Employees are concerned about the effect greater benefit costs will have on their retirement savings, a survey found.
Data & Research
The average employee needs to contribute an additional $11,400 to their retirement savings – or 21.2% of pay - annually to get back on track to having a big enough nest egg for them to live on in retirement, according to the latest data from a continuing retirement savings study.
Women ages 21 to 64 have a slight edge when it comes to saving for retirement in an employer plan, according to a new study.
A new study from the Investment Company Institute (ICI) shows that 401(k) plans, originally perceived as a supplement to worker pensions, now have more than twice as many participants as private-sector defined benefit plans.
Little thought bent toward retirement
Nearly four in 10 (38%) of the chief financial officers (CFO) in a recent survey said their firms expected to add 401(k) automatic enrollment programs as a result of the recently enacted Pension Protection Act (PPA).
A survey conducted by Towers Perrin immediately following President Bush's signing of the Pension Protection Act (PPA) found more employers are likely to maintain their defined benefit pension plans than freeze them in response to the Act's more stringent funding requirements.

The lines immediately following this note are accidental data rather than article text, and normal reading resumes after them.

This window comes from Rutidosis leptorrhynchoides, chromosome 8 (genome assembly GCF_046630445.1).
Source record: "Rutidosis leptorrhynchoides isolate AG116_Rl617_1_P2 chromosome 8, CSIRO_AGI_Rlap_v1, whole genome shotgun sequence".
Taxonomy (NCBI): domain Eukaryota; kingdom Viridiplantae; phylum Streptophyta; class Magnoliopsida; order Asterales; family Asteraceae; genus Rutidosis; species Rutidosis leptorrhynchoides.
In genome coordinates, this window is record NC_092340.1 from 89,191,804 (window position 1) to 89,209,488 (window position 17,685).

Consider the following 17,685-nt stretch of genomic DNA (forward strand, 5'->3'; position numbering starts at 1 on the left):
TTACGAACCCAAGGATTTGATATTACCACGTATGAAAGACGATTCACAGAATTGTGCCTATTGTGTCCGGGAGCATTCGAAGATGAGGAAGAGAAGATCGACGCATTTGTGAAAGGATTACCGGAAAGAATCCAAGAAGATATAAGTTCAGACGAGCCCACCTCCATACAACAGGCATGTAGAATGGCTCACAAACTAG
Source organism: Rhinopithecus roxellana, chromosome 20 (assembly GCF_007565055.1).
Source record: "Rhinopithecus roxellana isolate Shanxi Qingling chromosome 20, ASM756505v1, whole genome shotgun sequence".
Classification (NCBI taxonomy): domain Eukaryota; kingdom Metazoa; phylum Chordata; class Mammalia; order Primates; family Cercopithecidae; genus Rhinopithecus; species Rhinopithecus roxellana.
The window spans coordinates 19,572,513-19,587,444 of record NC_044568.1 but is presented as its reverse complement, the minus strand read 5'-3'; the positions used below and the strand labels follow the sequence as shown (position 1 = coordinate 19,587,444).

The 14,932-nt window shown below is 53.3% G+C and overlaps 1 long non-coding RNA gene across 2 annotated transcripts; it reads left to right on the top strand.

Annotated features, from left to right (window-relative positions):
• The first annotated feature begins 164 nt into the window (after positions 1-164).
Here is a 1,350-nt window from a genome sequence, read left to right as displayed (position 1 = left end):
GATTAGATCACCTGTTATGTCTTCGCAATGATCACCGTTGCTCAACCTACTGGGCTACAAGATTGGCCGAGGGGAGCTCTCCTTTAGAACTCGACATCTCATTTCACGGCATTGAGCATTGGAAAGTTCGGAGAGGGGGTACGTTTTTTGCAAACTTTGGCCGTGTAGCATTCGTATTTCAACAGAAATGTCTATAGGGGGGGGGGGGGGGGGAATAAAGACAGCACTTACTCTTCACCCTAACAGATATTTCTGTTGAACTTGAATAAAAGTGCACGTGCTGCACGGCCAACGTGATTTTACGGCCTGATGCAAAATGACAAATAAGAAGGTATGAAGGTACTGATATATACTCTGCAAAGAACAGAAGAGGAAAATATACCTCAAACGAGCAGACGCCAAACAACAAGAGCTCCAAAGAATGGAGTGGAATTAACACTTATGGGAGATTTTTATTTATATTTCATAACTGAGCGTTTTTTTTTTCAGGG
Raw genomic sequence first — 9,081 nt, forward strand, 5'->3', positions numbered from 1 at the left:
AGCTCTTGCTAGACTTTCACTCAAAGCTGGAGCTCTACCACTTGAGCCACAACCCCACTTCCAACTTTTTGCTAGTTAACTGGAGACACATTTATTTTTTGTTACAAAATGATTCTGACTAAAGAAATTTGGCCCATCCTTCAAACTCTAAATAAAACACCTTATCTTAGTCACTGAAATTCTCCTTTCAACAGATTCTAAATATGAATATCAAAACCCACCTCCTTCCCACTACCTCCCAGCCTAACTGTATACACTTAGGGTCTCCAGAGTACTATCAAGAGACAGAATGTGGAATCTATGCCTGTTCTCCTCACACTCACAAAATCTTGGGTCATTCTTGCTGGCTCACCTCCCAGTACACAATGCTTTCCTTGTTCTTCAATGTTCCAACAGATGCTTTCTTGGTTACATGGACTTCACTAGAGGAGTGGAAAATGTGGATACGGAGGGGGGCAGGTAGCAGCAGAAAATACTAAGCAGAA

A recent study, "Spending and Investing in Retirement" by LIMRA and the Society of Actuaries offers insight into how people determine they are ready to retire and how they are faring in retirement.
A new survey finds that retirees are most concerned about the impact of the investment markets and an unexpected medical issue on their post-career standard of living.
Most employers (80%) consider the company-sponsored defined contribution retirement plan to be the primary vehicle for their employees' retirement income, but almost half (43%) are concerned that their employees are not saving enough for retirement, according to Wells Fargo's 2006 Best Practices in Retirement Plans Survey.